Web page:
Random chance does not have the capacity or intention to give purpose nor value. There is no place to ground these concepts.

Some atheist thinkers have suggested that humans are reducible to their DNA, that everything the human does is the result of their own particular DNA configuration (see Richard Dawkins’ River Out of Eden).

Dawkins explains, “The universe we observe has precisely the properties we should expect if there is, at bottom, no design, no purpose, no evil, no good, nothing but blind, pitiless indifference...DNA neither knows nor cares. DNA just is. And we dance to its music.”

This is a deterministic view of human life in which there is no real choice nor freedom to human actions or thought. Without real choice or real freedom, concepts such as meaning, purpose, and value are robbed of any ultimate significance.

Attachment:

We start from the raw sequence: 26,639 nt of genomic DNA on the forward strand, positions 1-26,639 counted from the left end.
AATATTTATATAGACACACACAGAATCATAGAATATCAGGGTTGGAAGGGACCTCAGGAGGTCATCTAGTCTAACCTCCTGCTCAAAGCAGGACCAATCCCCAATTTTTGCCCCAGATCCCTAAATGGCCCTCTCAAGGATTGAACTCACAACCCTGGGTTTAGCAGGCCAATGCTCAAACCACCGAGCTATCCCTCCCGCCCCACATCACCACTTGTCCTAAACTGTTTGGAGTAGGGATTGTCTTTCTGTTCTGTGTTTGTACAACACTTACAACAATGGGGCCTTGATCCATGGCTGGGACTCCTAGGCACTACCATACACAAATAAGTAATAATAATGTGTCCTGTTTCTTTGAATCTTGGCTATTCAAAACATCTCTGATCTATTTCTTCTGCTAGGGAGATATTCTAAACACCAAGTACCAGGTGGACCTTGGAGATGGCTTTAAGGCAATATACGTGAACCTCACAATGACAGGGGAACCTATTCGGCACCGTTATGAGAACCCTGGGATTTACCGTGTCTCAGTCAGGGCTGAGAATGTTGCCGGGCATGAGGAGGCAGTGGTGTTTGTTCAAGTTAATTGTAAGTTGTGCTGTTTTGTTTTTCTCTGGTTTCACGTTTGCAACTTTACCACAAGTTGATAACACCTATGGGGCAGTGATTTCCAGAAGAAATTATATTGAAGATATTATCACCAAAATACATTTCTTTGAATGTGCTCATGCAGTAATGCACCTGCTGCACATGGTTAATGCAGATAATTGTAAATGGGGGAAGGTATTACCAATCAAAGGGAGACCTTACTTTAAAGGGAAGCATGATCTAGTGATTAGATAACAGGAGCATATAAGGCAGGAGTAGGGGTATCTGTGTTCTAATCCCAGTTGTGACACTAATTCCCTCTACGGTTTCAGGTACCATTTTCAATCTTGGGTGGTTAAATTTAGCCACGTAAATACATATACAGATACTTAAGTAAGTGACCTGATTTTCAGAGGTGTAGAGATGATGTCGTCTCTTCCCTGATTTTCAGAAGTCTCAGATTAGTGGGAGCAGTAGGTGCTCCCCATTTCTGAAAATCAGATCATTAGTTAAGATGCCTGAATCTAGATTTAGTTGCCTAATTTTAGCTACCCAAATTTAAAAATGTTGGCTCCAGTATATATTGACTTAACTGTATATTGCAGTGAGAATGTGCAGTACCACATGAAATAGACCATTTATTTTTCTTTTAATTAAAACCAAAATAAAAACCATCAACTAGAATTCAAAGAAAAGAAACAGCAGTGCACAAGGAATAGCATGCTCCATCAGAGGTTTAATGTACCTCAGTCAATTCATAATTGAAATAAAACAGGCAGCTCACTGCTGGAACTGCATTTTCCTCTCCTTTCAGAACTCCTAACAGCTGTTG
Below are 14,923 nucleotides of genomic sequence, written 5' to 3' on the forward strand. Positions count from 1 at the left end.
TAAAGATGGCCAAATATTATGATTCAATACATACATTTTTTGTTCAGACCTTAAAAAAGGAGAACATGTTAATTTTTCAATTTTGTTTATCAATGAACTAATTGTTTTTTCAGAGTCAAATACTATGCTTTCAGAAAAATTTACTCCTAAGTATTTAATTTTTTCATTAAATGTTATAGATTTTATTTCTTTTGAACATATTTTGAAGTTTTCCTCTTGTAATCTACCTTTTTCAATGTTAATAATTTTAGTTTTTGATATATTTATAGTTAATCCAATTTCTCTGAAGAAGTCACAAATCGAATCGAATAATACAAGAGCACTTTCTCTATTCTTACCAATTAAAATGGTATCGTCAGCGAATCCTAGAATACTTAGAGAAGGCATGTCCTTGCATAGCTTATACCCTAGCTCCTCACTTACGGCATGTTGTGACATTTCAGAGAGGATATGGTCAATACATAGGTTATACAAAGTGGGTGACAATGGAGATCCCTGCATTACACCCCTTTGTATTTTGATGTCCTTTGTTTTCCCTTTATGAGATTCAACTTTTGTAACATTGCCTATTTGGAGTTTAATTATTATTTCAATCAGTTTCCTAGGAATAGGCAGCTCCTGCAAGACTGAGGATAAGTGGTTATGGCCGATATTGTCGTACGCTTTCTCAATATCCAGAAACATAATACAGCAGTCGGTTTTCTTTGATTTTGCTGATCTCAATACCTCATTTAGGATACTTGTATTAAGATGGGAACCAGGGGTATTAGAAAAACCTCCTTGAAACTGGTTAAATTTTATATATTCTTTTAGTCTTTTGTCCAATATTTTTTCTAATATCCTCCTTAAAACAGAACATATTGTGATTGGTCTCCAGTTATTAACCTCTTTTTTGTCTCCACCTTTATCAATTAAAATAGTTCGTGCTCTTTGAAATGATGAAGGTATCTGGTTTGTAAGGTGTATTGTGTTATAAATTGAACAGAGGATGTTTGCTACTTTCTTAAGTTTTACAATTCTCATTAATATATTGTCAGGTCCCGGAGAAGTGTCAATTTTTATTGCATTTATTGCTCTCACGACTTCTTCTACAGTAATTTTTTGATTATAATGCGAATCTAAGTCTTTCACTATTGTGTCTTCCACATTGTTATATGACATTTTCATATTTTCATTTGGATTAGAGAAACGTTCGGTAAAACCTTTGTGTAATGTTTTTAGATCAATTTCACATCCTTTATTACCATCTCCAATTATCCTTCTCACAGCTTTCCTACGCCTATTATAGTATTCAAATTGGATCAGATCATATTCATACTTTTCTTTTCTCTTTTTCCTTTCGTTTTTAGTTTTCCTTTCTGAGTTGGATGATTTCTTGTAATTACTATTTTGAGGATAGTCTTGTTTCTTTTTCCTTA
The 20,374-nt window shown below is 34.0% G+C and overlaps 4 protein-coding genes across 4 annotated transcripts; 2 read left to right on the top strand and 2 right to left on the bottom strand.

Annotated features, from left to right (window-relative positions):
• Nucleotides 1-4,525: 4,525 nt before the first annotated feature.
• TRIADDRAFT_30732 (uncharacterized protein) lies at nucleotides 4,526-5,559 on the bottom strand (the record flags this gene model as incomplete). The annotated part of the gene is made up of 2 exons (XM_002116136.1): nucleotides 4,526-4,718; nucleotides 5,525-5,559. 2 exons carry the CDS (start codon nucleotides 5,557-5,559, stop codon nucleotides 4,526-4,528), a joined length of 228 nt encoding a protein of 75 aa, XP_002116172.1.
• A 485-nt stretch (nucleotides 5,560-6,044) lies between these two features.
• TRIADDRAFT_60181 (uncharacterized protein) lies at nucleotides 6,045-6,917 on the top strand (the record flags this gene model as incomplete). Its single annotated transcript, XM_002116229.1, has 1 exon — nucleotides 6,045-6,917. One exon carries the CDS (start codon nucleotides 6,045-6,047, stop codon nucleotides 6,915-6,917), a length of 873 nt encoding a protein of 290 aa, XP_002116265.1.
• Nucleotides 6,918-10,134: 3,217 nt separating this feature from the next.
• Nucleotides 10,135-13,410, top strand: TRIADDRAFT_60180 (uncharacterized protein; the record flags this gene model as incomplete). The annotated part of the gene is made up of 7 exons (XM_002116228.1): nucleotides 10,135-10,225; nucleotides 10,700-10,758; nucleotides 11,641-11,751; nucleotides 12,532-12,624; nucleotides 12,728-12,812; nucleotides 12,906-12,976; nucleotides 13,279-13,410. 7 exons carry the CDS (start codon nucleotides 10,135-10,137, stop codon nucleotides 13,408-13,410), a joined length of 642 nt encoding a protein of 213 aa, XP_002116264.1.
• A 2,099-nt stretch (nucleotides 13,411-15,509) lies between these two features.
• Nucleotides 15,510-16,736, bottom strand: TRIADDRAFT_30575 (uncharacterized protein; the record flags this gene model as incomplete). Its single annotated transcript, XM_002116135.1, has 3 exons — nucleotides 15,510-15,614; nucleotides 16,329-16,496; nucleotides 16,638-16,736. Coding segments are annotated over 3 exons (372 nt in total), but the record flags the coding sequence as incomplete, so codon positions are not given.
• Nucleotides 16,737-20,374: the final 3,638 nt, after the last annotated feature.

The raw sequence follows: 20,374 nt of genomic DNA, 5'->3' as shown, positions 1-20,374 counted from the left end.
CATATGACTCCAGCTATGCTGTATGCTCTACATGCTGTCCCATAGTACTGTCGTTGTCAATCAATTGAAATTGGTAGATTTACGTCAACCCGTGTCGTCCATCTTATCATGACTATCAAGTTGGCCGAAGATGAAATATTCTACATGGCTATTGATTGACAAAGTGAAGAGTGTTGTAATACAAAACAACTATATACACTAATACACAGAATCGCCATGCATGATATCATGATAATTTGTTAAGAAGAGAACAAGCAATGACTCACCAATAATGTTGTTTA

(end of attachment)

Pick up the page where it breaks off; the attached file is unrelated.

This lack of ultimate meaning, purpose, and value is another reason that atheism failed to provide a coherent explanation of the human experience. Interestingly, the atheists of the earlier 20th and late 19th centuries did not try to hide this fact, but rather embraced it as a reality they encouraged all humankind to embrace.

It’s the atheists of the late 20th and early 21st century that have kept the angst of a purposeless universe on the backburner of their ideology, away from the public eye.

3. An Inherent Need to Reason Truth

A third, and most basic area, was the problem of whether or not I can trust my own thinking skills. Some atheist organizations will use the word “reason” within their title in an attempt to convey that they do not have blind faith, but rather that they use their reasoning abilities to make decisions.